Saturday, 2 March 2013

A(nother) Night at the Opera

Or day, to be precise. Not even matinee, as the schools' performance I attended the other day began at 11.30a.m. But every bit as exciting, moving, and thrilling as any evening at the Royal Opera House. And in some ways, even more exhilarating hearing several thousand school children cheering the conductor the the rafters, boo-ing (loudly, theatrically) the baddie as if they were at the pantomine but also listening with rapt attention to some of the most beautiful music in the repertoire.

If you don't know it, Tosca contains three of the most famous arias in all opera. (Helpfully, one in each of the three acts). Within minutes of opening we get the wonderful Recondita armonia sung by the painter Cavaradossi (tenor) as he continues his painting of the Madonna in the church of Sant'Andrea della Valle in Rome:


Rome at the time (which is - to be unnecessarily precise - the 'afternoon, evening, and early morning of 17 and 18 June 1800') is in turmoil. Napoleon - having first invaded Italy in 1796 - has crossed the Alps again and is marching once more to the Eternal City. Having been holed up in prison for the last four years, the former Roman Consul Cesare Angelotti has escaped, and arrives in the church where Mario Cavaradossi is working.

There follows one of those contrived mix-ups that are ubiquitous in opera. Cavaradossi's girlfriend (the eponymous Tosca) arrives at the church and assumes he's been talking to another woman. (He's not; he's been agreeing the help Angelotti (a baritone, thus difficult one would've thought to mistake for a girl) to escape. Then the evil chief-of-police Scarpia arrives (boo!) looking for the prisoner (and with more than a passing interest himself in the beautiful Floria Tosca). He plans to exploit her jealousy as a means of re-capturing his prisoner, executing the painter Cavaradossi and getting the girl (Tosca) for himself. Act 1 ends with the wonderful Te Deum as the citizens of Rome celebrate (mistakenly) Napolean's defeat at the battle of Marengo.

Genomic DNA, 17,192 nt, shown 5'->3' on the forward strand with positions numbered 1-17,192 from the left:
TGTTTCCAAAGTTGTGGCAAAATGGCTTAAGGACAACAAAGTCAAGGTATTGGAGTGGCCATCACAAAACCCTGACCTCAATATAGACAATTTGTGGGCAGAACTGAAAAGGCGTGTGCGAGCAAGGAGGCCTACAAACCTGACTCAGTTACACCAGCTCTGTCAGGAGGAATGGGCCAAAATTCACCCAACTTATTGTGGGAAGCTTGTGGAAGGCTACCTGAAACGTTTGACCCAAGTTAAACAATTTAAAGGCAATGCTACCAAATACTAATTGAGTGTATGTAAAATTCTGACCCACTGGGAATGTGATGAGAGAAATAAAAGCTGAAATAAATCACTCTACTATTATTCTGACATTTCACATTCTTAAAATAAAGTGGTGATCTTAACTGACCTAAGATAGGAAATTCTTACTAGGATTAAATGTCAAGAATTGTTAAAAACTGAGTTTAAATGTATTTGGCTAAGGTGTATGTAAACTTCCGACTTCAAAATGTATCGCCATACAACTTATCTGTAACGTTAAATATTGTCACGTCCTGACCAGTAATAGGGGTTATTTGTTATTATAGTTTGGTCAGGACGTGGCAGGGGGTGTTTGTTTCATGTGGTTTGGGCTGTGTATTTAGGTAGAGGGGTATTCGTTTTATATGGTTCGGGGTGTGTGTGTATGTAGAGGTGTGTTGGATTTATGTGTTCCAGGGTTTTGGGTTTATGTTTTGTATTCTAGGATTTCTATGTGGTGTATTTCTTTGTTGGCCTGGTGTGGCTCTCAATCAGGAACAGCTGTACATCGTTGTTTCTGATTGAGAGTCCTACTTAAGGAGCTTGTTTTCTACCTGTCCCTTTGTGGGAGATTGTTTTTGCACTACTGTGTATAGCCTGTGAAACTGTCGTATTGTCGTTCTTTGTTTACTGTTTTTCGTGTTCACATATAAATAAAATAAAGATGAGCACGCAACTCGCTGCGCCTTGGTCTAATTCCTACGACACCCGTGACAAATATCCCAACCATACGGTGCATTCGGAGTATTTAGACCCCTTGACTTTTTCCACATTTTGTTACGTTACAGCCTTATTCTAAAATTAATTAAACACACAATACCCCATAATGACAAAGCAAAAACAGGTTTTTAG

Act II takes place in Scarpia's apartment. Caravadossi's been arrested; even under torture, however, he refuses to betray Angelotti. Tosca, however, makes an easier victim. Hearing her lover's anguished cries from the torture chamber she tells Scarpia what he wants hear, further striking a reluctant bargain for Caravadossi's life (yielding to Scarpia in return). She sings the hauntingly beautiful aria Vissi d'arte about her plight, before waiting just long enough for Scarpia to arrange for a 'mock' execution (rather than a real one) of Caravadossi and sign a pass allowing Tosca and her lover to escape Rome before stabbing him through the heart with his own knife.


Act III takes place at dawn. Facing the firing squad in an hour, Caravadossi the third of the opera's great arias E lucevan le stelle - life has never been sweeter, yet he has (he thinks) to meet his maker:



He's right, because although Tosca arrives to tell his both of her deal with Scarpia and her doing away with him, Scarpia has the last laugh from the grave. There was never any intention to use blanks; the firing squad fires; Caravadossi falls and the guards discover Scarpia's body and come looking for his killer. 

Then this happens...


Tosca, at the Royal Opera House, Covent Garden, starts this evening and runs until July 20th. Catch it if you can. The production is amazing and the singing every bit the equal of the original cast (this is a revival) with Massimo Giordano as Cavaradossi and South Africa soprano Amanda Echalaz in he title role. 

But if you do go, don't boo the baddy!

1 comment:

  1. Tosca was the first opera I ever saw. Ahh the romance! This is what I'mm missing, thanks for this, I'm going to see if I can book tickets.

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